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Commentary :: Human Rights
Police State Terror in Bahrain
14 Apr 2011
police state
Police State Terror in Bahrain - by Stephen Lendman

Last summer sporadic protests began. By mid-February, major ones erupted. Demonstrators held firm against King Sheikh Hamad bin Isa Al-Khalifa's regime. Repression and several deaths were reported from live fire.

Anti-government protesters occupied Manama's Pearl Roundabout, Bahrain's equivalent of Cairo's Tahrir Square. They demanded democratic elections, ending sectarian discrimination favoring Sunnis over Shias, equitable distribution of the country's oil wealth, and resignation of the king's uncle, Sheikh Khalifa bin Salman al-Khalifa, prime minister since 1971. They also want political prisoners released and state terror ended.

For weeks, many thousands defied government demands, braving police attacks with tear gas, beatings, rubber bullets, live fire, arrests, torture, and disappearances.

On February 14, Canada's National Post writer Peter Goodspeed headlined, "Trouble in tiny Bahrain (population 1.2 million) carries big implications," saying:

If Bahrain becomes democratic, people throughout the region will be inspired to demand it. As a result, "the ramifications for US foreign policy could be severe. Bahrain is home to the US Navy's Fifth Fleet," the Pentagon "station(ing) 15 warships, including an aircraft battle group, in the very heart of the Persian Gulf."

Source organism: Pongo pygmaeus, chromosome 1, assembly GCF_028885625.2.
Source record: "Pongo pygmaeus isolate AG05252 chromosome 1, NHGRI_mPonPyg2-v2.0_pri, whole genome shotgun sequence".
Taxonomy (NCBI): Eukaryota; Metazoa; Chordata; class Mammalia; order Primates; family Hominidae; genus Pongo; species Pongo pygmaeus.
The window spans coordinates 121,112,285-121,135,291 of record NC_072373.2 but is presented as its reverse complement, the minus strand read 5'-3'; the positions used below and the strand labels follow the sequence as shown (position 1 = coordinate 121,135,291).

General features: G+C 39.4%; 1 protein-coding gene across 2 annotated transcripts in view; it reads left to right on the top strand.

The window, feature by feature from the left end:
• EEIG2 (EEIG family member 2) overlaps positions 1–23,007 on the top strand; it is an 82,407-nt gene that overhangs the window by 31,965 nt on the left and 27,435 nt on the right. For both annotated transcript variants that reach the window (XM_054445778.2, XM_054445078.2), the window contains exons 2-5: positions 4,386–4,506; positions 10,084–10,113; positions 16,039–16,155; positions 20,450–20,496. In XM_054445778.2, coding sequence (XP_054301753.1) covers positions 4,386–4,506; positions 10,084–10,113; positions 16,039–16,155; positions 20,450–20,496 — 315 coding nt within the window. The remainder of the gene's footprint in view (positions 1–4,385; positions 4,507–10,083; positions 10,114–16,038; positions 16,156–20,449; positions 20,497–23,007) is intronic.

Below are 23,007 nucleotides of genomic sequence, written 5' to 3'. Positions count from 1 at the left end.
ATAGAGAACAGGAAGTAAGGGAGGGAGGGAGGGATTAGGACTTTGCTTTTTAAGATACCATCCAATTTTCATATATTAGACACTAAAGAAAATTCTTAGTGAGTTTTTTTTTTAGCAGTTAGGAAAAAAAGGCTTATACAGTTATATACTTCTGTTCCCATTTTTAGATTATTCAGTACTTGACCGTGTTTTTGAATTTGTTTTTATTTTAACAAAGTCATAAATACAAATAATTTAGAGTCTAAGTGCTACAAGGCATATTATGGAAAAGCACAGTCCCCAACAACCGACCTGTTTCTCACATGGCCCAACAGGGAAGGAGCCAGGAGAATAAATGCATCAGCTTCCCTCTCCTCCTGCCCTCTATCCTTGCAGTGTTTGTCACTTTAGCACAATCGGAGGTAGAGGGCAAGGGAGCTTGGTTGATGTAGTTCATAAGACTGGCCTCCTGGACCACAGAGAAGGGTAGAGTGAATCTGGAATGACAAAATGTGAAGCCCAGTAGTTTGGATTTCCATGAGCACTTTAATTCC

"The island state off the coast of Saudi Arabia provides Washington with a perfect base from which it can protect the (region's) flow of oil, keep an eye on Iran and support pro-Western monarchies against potential threats."

On March 14, fearing uprisings against their own regimes, over 1,500 Saudi Arabia-led Gulf Cooperation Council (GCC) military and police security forces invaded Bahrain guns blazing. They attacked peaceful protesters, arrested opposition leaders and activists, occupied the country, denied wounded men and women medical treatment, and imposed police state control in support of the hated monarchy.

The Obama administration was very instrumental in their coming, to prevent the possibility of emerging democracy in Bahrain or elsewhere in the region.

News of the intervention, however, brought larger crowds to the streets. They occupied the Pearl Roundabout, set up barricades against vicious attacks, and persisted against fierce repression.